On making campaigns more accessable for people...  The failure of the community to make campaigns for WC3 is all about story.  There needs to be space for people to work inside Blizzard's Universe.  The thing is, the SC1 Universe is *HUGE*.  The Galaxy is a really, really big place.  There's space for every story in the Korprulu Sector and beyond.  The Zerg Broods are innumerable, Terrans get everywhere and the Protoss have an Empire and we had almost ten years with SC2 being nothing but a distant possibility.  The past (pre-Precursor Campaign), Present (Episodes 1-6) and future (Post-Brood War) were all avaliable for a campaigner to work in.

In WarCraft 3 however, we never had that.  We had one (point whatever is left of Dreanor) worlds at our disposal and Blizzard used most of it in their story.  Both had become well defined (or blown up) and you can only have so many lost continents.  We had a longer history, and what's worse, we had no future.  We knew almost immeadiatly what happened after The Frozen Throne.  We had WoW.  The future was millions of people killing respawning monsters for XP and loot.  There was almost no place left for people to work inside Blizzard's world.  There was no "I wonder what happens next..." leading to "Hey!  I can tell that story in WC3 using WorldEdit!".  And I think that's what crippled WC3 campaigning.  While the SC universe was undefined outside or Auir, Shakuras and some parts of the Korprulu Sector, there was always plenty of space for a campaigner to work.  Even if Blizzard defines every single planet and star system inside the Korprulu sector in SC2, we still have the rest of the Milky Way Galaxy to play with.  Inside WC3, we didn't have that kind of space.

What Blizzard needs to do is give us that space for stories.  Define enough stuff to get us thinking, but leave enough stuff open so we can still have space to play with.  And to not announce Galaxy of StarCraft until the SC2 Expansion has been out for afew years.

Uh... I'll talk about what's important to me in a campaign (both playing and making) in another post.  This one seems to have gotten abit wordy.

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Re: Campaign Standards of Today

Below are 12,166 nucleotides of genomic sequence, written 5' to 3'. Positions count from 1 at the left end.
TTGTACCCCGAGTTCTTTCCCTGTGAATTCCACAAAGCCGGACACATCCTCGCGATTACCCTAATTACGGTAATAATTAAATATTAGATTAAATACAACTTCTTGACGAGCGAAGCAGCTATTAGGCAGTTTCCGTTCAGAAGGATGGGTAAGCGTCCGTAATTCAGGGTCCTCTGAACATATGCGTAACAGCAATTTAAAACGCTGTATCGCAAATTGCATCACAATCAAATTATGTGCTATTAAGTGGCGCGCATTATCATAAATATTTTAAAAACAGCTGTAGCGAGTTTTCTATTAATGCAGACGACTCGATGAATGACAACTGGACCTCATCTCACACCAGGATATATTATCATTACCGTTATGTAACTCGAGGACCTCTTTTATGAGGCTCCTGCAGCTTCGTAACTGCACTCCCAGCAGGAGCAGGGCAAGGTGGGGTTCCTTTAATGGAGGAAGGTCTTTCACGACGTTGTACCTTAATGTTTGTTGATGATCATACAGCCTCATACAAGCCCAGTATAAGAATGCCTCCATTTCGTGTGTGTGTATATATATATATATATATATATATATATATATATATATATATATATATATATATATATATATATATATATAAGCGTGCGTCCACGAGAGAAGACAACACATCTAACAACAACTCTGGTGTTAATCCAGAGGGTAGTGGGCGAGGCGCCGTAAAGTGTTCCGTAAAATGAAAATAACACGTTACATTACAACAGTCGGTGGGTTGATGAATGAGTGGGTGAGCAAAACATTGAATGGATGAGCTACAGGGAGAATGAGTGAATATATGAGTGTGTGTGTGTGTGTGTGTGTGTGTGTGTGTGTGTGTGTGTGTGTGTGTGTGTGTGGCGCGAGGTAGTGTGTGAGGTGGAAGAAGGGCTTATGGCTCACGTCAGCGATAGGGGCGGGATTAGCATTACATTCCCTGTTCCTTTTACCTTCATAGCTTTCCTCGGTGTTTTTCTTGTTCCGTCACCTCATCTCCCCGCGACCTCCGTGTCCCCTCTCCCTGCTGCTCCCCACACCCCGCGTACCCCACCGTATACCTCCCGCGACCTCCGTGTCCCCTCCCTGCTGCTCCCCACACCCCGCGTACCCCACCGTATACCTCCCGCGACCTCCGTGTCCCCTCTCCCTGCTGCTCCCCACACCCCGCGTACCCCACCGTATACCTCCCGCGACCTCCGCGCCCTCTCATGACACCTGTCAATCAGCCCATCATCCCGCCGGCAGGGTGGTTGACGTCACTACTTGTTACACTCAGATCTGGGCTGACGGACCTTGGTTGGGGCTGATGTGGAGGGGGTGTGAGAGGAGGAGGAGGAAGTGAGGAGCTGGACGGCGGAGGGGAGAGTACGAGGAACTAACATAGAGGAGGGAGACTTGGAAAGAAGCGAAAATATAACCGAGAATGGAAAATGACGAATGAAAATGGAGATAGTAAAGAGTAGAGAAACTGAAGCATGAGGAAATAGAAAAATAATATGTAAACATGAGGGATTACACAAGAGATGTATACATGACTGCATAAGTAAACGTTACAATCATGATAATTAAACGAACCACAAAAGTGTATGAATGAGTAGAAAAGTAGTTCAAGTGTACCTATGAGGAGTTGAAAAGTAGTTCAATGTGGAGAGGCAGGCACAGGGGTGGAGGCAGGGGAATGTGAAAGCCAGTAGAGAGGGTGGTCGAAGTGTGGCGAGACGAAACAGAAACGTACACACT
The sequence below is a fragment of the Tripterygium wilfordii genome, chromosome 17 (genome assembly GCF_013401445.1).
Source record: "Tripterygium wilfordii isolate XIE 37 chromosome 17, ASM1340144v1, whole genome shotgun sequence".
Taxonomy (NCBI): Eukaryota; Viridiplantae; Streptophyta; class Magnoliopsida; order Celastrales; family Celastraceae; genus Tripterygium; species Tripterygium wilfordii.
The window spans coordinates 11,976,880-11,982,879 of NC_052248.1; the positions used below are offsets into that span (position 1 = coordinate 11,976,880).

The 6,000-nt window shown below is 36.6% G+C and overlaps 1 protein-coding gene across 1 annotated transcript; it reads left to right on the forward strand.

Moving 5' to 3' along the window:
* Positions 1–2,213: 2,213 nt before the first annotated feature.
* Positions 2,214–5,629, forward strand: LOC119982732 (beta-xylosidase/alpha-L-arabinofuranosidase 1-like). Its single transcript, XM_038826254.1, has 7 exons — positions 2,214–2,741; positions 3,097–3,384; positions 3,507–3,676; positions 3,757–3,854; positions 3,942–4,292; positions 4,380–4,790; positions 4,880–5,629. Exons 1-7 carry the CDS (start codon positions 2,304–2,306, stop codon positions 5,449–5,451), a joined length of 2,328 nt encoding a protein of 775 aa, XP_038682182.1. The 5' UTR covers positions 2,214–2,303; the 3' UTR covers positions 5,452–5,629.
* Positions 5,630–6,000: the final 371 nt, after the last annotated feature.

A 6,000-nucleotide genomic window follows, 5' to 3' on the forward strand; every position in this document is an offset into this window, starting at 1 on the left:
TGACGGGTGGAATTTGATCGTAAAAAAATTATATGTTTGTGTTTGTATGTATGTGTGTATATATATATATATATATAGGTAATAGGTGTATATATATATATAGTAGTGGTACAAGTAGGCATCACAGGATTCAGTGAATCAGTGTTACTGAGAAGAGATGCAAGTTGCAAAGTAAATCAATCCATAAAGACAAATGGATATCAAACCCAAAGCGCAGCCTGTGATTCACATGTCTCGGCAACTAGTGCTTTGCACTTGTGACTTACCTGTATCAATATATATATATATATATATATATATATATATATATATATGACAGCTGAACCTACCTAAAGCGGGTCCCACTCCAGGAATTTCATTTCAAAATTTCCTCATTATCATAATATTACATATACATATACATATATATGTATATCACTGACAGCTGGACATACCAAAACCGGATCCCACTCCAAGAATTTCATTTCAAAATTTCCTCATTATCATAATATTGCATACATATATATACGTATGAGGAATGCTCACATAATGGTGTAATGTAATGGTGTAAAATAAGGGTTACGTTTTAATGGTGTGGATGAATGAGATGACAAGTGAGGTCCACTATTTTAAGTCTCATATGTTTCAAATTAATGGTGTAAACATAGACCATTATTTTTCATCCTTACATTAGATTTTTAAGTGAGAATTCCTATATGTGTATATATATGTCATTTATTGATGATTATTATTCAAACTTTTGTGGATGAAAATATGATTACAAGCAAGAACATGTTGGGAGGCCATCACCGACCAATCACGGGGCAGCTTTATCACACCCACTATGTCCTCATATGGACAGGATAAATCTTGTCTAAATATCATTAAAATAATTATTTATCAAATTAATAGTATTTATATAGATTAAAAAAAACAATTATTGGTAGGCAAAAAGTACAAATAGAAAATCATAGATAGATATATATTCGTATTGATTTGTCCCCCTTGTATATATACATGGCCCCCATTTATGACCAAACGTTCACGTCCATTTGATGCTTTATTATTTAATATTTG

Postby IskatuMesk » Mon Jan 14, 2008 3:29 pm

Make something original for a change and stop trying to make crappy sequels? :P
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Re: Campaign Standards of Today

Postby Meta » Mon Jan 14, 2008 3:59 pm

Thalraxal wrote:On making campaigns more accessable for people...  The failure of the community to make campaigns for WC3 is all about story.  There needs to be space for people to work inside Blizzard's Universe.  The thing is, the SC1 Universe is *HUGE*.  The Galaxy is a really, really big place.  There's space for every story in the Korprulu Sector and beyond.  The Zerg Broods are innumerable, Terrans get everywhere and the Protoss have an Empire and we had almost ten years with SC2 being nothing but a distant possibility.  The past (pre-Precursor Campaign), Present (Episodes 1-6) and future (Post-Brood War) were all avaliable for a campaigner to work in.

In WarCraft 3 however, we never had that.  We had one (point whatever is left of Dreanor) worlds at our disposal and Blizzard used most of it in their story.  Both had become well defined (or blown up) and you can only have so many lost continents.  We had a longer history, and what's worse, we had no future.  We knew almost immeadiatly what happened after The Frozen Throne.  We had WoW.  The future was millions of people killing respawning monsters for XP and loot.  There was almost no place left for people to work inside Blizzard's world.  There was no "I wonder what happens next..." leading to "Hey!  I can tell that story in WC3 using WorldEdit!".  And I think that's what crippled WC3 campaigning.  While the SC universe was undefined outside or Auir, Shakuras and some parts of the Korprulu Sector, there was always plenty of space for a campaigner to work.  Even if Blizzard defines every single planet and star system inside the Korprulu sector in SC2, we still have the rest of the Milky Way Galaxy to play with.  Inside WC3, we didn't have that kind of space.